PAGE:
Iconic thinking, where the mental images are linked to the senses; this stage is associated with children aged one to seven years. * Symbolic thinking, using a range of representative forms, such as language and number, to demonstrate their learning; this stage is seen mostly from seven years onwards. ” (Green, S. 2006. p. 125). Pavlov (1849-1936) was a behaviourist who studied classical conditioning. He experimented with conditioned behaviour, recording that people’s behaviour is a response to something. He conducted experiments on dogs and how they salivated in connection to stimulus.

This theory is about expectations and recognition, for example in school children may learn that when a bell is sounded it is the end of a lesson and their behaviour can change to reflect this. Thorndike (1874-1949) and Skinner (1904-1990) both studied operant conditioning. This looks at behaviour being acquired by reinforcement. Thorndike did an experiment with cats in puzzle boxes and rewarded them if they were able to perform, the cats recognised the reward and learnt to perform. Skinner did a similar experiment with mice and rats in a ‘Skinner box’ and found that the animals learnt to press a lever in order to get the reward.

This theory can be applied to children’s acquisition of behaviour and through praise and encouragement children learn what is acceptable, and through punishment they will learn what is unacceptable behaviour. “Freud’s (1856-1939) theory suggests that punishment should develop a strong superego in the child. However, children who receive a lot of physical punishment tend to behave badly and experience little guilt or shame. ” (Eysenck, M. W. 2002. p. 139). He developed pschyoanalysis which is a set of assumptions that are fixed. Erikson (1902-1994) links to Freud as his is a psychoanalytical theory.

He believed that “behaviour is guided both consciously and unconsciously by our minds. ” (Tassoni, P. et Al. 2002. p. 227). Unlike Freud though he called the stages “psychosocial stages because his emphasis was on the child’s exploring relationships. ” (Tassoni, P. et Al. 2002. p. 227). During my first placement in a nursery there was a boy aged 3 who was constantly tired as he was taken to a nursery at 7:30am and was there until 5pm or 6pm. His home life was believed to be disruptive and he had a lack of routine as he would go to sleep at differing times, and then sleep on and off throughout the day.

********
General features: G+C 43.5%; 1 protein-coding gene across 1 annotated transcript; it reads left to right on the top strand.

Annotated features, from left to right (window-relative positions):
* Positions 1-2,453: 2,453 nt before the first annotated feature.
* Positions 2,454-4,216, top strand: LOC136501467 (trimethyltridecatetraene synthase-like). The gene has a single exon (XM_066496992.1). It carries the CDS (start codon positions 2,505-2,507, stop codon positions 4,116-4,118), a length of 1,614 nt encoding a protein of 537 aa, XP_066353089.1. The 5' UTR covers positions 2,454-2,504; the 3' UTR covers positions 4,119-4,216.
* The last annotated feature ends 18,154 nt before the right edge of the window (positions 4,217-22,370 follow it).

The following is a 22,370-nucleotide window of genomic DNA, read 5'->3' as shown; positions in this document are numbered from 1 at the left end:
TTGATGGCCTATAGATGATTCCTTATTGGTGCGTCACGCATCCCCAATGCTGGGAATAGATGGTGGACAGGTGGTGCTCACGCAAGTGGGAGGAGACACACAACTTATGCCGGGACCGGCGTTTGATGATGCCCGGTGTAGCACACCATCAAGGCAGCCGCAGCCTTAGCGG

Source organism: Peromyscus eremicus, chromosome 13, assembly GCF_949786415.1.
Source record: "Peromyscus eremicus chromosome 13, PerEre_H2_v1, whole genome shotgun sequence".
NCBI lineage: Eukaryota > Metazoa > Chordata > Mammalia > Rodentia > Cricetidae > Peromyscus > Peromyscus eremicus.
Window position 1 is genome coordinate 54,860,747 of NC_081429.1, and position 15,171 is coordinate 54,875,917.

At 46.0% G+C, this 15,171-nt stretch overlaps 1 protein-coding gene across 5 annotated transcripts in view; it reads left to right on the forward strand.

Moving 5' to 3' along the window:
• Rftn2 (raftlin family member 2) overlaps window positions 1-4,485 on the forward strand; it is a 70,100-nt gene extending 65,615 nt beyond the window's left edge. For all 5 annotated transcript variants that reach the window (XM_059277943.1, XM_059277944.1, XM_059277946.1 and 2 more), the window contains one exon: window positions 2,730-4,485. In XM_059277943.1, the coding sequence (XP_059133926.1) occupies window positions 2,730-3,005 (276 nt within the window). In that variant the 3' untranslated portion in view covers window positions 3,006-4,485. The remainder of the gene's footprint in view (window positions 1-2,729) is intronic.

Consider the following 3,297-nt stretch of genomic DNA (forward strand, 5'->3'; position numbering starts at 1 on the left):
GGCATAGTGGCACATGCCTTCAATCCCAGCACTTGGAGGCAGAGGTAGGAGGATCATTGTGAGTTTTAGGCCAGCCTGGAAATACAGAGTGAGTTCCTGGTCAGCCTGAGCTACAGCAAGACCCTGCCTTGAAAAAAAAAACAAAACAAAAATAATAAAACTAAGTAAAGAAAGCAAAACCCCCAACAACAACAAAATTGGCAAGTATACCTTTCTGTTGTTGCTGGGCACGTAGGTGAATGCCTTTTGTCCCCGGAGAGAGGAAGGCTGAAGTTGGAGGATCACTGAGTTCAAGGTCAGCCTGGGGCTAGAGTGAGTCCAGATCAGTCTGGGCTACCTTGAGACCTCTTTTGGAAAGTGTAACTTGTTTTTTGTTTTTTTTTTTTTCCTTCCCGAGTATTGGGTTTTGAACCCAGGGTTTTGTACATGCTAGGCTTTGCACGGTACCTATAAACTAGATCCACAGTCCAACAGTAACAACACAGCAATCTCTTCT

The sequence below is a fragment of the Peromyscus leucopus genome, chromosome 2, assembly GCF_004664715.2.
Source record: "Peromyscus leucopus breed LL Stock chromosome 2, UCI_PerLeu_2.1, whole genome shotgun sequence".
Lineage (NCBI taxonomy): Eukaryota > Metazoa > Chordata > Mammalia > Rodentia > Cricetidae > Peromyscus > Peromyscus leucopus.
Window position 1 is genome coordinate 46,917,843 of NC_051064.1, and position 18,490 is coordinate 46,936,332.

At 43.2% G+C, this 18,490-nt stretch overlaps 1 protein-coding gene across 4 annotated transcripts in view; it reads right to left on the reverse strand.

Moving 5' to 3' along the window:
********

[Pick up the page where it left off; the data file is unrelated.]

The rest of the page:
This lack of routine is an example of environmental factors affecting his behaviour. As a result of his tiredness he was quite aggressive and ‘snappy’ when talking to people and would snatch toys from the other children. His lack of social skills seemed to be a result of little interaction with his parents and family and he seemed to think that he had to shout to be heard and get what he wants. This situation links to Maslow’s theory of hierarchy of needs. As the child’s basic needs were not being met he was not able to grasp the understanding of acceptable behaviour in social settings.

Child “abuse is commonly recognised as any behaviour towards a child that causes harm to that child in some way. This behaviour may be deliberate, or the parent may not be aware of the affects of their behaviour.” (Flynn, H. …

Parents, peers and the media are all social factors that affect children’s awareness of gender roles. The influence of parents and peers can be explained in terms of social learning theory. Parents and peers are role models for children, they …

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Aggression is an action which involves hurting others on purpose and Aronson et Al (1997) says, “Aggression must mean to harm somebody. The harm can be physical-intending to cause bodily harm or psychological-intending to cause physical pain.” Psychologists have identified different …